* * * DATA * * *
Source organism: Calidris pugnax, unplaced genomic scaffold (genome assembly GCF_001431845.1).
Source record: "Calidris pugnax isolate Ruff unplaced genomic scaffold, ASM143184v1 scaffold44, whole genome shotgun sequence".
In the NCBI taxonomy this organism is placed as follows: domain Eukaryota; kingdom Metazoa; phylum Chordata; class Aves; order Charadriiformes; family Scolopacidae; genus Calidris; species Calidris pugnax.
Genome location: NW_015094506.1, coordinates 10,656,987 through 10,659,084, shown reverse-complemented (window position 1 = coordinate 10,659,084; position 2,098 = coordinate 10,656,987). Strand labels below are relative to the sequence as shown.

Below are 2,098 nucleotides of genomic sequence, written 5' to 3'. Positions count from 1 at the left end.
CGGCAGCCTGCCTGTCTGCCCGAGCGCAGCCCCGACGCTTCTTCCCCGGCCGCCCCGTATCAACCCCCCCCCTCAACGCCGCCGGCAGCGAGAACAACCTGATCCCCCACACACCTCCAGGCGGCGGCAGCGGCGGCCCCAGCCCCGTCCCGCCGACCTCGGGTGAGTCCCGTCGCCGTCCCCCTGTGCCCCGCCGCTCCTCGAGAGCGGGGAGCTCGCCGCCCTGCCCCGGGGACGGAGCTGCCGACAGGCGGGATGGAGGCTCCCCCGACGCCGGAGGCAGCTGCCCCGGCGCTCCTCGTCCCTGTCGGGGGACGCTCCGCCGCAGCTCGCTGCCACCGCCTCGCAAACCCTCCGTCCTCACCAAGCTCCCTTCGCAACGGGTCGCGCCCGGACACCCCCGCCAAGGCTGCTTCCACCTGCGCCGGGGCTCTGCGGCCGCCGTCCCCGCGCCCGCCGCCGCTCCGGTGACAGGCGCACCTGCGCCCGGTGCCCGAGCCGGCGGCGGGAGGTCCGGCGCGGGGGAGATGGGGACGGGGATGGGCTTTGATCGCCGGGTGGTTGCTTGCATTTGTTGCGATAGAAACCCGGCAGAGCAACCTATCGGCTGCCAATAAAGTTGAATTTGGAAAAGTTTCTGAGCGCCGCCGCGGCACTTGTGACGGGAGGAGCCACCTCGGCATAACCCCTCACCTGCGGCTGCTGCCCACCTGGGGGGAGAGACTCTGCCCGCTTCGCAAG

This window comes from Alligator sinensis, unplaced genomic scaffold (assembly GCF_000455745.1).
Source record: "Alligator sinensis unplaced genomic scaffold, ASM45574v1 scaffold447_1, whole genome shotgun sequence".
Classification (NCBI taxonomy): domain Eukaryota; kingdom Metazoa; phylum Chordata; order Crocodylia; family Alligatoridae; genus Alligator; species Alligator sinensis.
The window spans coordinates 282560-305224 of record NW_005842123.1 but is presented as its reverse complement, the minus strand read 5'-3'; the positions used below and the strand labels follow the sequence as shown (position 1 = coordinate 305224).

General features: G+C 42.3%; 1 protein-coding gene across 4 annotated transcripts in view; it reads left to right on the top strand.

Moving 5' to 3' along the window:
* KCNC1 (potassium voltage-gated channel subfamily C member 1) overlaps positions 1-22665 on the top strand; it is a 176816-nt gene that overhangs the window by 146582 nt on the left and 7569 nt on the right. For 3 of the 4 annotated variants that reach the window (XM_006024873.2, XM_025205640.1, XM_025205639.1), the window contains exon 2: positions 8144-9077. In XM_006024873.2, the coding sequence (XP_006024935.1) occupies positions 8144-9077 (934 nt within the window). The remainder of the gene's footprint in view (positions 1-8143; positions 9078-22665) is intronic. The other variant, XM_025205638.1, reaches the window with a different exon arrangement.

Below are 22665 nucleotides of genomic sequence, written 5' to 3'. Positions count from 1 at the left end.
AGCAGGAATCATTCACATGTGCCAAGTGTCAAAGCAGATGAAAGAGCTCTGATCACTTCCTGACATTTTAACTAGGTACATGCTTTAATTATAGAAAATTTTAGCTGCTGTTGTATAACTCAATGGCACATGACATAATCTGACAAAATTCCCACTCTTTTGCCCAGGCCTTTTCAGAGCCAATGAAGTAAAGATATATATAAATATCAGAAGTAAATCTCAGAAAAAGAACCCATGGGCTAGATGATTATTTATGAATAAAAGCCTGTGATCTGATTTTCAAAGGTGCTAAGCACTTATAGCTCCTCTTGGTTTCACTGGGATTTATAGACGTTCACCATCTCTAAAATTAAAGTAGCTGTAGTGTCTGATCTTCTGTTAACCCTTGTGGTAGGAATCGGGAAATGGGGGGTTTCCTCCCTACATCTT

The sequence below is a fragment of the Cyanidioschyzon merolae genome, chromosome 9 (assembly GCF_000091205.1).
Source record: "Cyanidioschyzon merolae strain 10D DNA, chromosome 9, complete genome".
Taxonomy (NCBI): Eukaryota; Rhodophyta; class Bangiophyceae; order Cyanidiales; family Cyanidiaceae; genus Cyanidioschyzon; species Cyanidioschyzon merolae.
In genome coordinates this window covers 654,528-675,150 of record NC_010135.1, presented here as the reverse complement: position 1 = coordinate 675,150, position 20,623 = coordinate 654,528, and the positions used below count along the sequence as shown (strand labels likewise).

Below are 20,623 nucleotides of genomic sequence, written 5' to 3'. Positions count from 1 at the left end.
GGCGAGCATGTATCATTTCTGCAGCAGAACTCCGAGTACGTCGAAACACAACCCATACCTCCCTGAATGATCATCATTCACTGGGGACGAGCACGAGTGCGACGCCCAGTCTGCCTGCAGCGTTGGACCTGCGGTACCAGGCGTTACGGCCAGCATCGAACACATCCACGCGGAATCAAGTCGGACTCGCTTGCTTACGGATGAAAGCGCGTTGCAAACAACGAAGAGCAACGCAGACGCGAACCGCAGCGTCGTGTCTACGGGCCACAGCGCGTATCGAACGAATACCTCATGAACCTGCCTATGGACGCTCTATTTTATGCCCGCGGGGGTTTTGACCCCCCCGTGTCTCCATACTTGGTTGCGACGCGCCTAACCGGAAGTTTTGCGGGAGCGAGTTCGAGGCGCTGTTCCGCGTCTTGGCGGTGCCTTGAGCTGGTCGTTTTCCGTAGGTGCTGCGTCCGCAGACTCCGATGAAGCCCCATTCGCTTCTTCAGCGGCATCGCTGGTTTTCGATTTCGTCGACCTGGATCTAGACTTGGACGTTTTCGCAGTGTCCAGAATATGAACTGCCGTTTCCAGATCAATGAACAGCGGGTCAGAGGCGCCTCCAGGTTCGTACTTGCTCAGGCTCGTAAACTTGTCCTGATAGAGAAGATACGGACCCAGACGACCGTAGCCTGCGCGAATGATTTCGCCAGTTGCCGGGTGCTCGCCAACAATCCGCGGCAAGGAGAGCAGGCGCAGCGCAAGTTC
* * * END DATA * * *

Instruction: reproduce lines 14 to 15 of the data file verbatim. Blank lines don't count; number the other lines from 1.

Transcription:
Below are 22665 nucleotides of genomic sequence, written 5' to 3'. Positions count from 1 at the left end.
AGCAGGAATCATTCACATGTGCCAAGTGTCAAAGCAGATGAAAGAGCTCTGATCACTTCCTGACATTTTAACTAGGTACATGCTTTAATTATAGAAAATTTTAGCTGCTGTTGTATAACTCAATGGCACATGACATAATCTGACAAAATTCCCACTCTTTTGCCCAGGCCTTTTCAGAGCCAATGAAGTAAAGATATATATAAATATCAGAAGTAAATCTCAGAAAAAGAACCCATGGGCTAGATGATTATTTATGAATAAAAGCCTGTGATCTGATTTTCAAAGGTGCTAAGCACTTATAGCTCCTCTTGGTTTCACTGGGATTTATAGACGTTCACCATCTCTAAAATTAAAGTAGCTGTAGTGTCTGATCTTCTGTTAACCCTTGTGGTAGGAATCGGGAAATGGGGGGTTTCCTCCCTACATCTT